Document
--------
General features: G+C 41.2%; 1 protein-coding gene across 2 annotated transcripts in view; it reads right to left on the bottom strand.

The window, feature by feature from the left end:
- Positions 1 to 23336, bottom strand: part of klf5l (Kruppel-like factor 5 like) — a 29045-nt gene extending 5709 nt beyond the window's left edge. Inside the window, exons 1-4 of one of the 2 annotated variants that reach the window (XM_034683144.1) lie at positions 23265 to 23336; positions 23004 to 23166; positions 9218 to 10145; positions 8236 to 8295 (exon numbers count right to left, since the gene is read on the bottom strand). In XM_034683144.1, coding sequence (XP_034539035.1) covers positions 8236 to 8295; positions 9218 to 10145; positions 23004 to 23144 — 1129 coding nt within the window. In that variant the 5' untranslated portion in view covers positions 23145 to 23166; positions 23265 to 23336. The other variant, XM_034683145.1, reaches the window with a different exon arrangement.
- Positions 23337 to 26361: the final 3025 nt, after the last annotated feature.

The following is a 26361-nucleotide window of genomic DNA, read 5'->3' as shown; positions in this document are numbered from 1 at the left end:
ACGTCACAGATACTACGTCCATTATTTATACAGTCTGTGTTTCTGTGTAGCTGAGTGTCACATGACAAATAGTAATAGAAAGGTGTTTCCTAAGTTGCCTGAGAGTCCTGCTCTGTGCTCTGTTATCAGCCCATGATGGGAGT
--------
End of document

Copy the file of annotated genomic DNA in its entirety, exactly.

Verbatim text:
General features: G+C 41.2%; 1 protein-coding gene across 2 annotated transcripts in view; it reads right to left on the bottom strand.

The window, feature by feature from the left end:
- Positions 1 to 23336, bottom strand: part of klf5l (Kruppel-like factor 5 like) — a 29045-nt gene extending 5709 nt beyond the window's left edge. Inside the window, exons 1-4 of one of the 2 annotated variants that reach the window (XM_034683144.1) lie at positions 23265 to 23336; positions 23004 to 23166; positions 9218 to 10145; positions 8236 to 8295 (exon numbers count right to left, since the gene is read on the bottom strand). In XM_034683144.1, coding sequence (XP_034539035.1) covers positions 8236 to 8295; positions 9218 to 10145; positions 23004 to 23144 — 1129 coding nt within the window. In that variant the 5' untranslated portion in view covers positions 23145 to 23166; positions 23265 to 23336. The other variant, XM_034683145.1, reaches the window with a different exon arrangement.
- Positions 23337 to 26361: the final 3025 nt, after the last annotated feature.

The following is a 26361-nucleotide window of genomic DNA, read 5'->3' as shown; positions in this document are numbered from 1 at the left end:
ACGTCACAGATACTACGTCCATTATTTATACAGTCTGTGTTTCTGTGTAGCTGAGTGTCACATGACAAATAGTAATAGAAAGGTGTTTCCTAAGTTGCCTGAGAGTCCTGCTCTGTGCTCTGTTATCAGCCCATGATGGGAGT